The world of dance to the untrained eye can be viewed as complicated but if not that, layered and complex for certain. It’s absolutely a steady diet for brilliant artistic minds.
The personalities of the choreographers really come through in their work. Some are very aggressive, acrobatic, techno tarts, erotic oriented and many are song driven.
Emily Schoen’s work comes across as very people and relationship driven.
The songs are simpler, the development slower moving and the relationship and chemistry between the dancers involved is paramount. With Emily’s work it doesn’t jump out at you or leap into your lap. Her rural beginnings are evident, influential and desirable.
No texting or speed chat dancing.
You have to be a little patient but like important real life relationships that require development, it’s well worth the wait.”
Let’s visit Emily’s humble beginnings. She springs from Brookfield, Wisconsin.
I had a very simple, unremarkable and happy life. And I grew up in a very small town. And so my life was made up of, you know, in the morning going to the river to fetch water – no tap water, and no electricity – and, you know, bathing in the river, and then going to school, and playing soccer afterwards…..Ishmael Beah
Brookfield is a city located in Waukesha County. It had a population of 37,920 in the 2010 census.
The community is located west of Milwaukee in an area originally inhabited by Potawatomi Indians.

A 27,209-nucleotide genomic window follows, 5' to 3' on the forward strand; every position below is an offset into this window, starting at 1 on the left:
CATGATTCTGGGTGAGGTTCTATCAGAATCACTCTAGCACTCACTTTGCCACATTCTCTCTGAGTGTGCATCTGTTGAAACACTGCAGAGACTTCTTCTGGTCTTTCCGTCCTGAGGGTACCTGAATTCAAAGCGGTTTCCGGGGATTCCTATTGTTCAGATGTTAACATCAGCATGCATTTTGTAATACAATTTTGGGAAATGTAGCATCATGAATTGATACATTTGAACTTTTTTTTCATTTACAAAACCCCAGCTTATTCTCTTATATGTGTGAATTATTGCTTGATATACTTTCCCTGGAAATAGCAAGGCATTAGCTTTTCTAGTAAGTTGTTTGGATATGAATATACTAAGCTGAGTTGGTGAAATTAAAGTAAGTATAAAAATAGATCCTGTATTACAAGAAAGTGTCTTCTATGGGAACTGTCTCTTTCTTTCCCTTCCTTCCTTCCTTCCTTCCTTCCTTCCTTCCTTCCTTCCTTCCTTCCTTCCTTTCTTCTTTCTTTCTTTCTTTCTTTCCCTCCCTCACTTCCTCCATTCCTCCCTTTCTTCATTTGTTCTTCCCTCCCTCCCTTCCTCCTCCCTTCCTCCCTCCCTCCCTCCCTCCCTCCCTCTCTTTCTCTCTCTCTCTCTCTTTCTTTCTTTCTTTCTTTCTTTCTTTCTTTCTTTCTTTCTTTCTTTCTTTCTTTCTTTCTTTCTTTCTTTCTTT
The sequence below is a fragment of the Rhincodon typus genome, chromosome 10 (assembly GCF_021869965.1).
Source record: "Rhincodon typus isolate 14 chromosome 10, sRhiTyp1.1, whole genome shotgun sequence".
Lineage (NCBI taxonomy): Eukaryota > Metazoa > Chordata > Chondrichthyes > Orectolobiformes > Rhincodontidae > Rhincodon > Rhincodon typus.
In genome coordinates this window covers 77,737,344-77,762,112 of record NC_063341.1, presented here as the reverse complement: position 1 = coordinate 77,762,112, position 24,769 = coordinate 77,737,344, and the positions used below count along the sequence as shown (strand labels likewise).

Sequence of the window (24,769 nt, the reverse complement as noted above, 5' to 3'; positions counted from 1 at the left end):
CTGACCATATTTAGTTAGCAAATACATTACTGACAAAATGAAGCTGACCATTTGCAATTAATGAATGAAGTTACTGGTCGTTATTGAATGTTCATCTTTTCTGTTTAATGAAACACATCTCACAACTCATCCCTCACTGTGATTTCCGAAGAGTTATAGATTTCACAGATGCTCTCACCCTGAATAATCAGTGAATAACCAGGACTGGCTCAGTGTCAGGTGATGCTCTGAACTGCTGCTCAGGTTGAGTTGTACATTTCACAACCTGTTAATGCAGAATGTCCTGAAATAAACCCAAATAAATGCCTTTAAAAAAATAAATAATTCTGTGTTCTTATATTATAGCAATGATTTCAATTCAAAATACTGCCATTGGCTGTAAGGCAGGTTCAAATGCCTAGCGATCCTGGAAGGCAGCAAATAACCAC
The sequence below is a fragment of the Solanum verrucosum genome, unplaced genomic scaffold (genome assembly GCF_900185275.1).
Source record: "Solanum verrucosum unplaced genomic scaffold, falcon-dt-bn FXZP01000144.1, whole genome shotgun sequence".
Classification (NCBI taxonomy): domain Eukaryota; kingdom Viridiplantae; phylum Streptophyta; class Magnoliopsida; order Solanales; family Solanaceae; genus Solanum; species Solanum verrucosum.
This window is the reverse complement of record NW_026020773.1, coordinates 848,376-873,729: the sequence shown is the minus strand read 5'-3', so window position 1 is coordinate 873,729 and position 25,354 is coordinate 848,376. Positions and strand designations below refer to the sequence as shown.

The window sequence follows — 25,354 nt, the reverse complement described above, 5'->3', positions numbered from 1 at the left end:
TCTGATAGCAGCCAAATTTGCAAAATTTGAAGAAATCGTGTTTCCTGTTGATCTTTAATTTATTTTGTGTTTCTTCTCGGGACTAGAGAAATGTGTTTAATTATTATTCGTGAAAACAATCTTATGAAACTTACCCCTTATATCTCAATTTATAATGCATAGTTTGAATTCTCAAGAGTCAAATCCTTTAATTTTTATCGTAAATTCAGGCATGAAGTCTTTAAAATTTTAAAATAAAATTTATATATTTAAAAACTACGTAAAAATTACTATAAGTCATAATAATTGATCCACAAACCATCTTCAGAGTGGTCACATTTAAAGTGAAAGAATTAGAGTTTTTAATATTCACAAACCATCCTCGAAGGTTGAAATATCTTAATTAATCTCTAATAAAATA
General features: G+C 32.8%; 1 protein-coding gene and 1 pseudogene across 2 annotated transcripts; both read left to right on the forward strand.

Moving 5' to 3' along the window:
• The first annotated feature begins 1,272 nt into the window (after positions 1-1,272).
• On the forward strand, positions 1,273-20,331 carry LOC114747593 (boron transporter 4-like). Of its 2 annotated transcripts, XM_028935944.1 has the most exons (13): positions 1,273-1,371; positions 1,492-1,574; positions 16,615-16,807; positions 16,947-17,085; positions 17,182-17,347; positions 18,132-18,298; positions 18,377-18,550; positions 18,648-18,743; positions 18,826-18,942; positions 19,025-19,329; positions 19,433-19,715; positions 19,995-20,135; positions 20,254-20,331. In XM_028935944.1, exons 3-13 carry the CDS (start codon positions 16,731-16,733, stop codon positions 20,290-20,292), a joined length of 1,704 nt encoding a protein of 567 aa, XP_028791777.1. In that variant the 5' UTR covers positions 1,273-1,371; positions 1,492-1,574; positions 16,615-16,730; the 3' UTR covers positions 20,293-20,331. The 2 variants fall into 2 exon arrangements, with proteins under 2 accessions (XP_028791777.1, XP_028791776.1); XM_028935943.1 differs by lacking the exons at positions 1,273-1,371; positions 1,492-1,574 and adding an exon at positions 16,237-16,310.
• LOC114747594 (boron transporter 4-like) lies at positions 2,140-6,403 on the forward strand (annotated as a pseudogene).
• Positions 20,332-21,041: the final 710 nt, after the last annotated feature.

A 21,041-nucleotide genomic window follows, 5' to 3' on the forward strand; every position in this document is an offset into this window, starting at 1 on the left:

According to the informative site www.indians.org, “The word, Potawatomi means, Keepers of the Fire. It refers to the fact that this Indian tribe participated as members on the Council of Three Fires. The Council of Three Fires was an alliance of the Potawatomi, the Ottawa, and the Ojibwa Tribes. The Potawatomi Indians were native to what is now commonly known as Michigan.”
Apparently it’s not just her beautiful flaming red hair that ignites her choreography with fire.
Brookfield Square is the main shopping mall for the city and also serves as a commercial anchor to the Blue Mound Road shopping district serving the western suburbs of Milwaukee and Waukesha County. Brookfield has off-road bike paths throughout the city.
What keeps this unique community so desirable? The city site ci.brookfield.wi.us explains it well. “Brookfield remains committed to orderly development, responsible government, and maintaining a high quality of life.”
After viewing some cultural and civic photos, we agree.
It was very much like Norman Rockwell: small town America. We walked to school or rode our bikes, stopped at the penny candy store on the way home from school, skated on the pond……..Dorothy Hamill
Emily’s small town roots have served her well.
Brandon James Routh, an actor and former Fashion Model who grew up in a small town in Iowa and later moved to Los Angeles to pursue his acting career gained greater recognition for his role as the Man of Steel in the 2006 film Superman Returns.
He was quoted as saying in a positive way, “There are things about growing up in a small town that you can’t necessarily quantify.”
That may be true for some but when it comes to the beautiful, multi-talented, well-traveled and highly accomplished Dancer and Choreographer Emily Schoen, amateur reviewers though we may be, we can quantify her work.
~ ~ ~
Sources: brainyquote.com, Wikipedia, fciwomenswrestling2.com, FCI Elite Competitor, photos thank you Wikimedia Commons.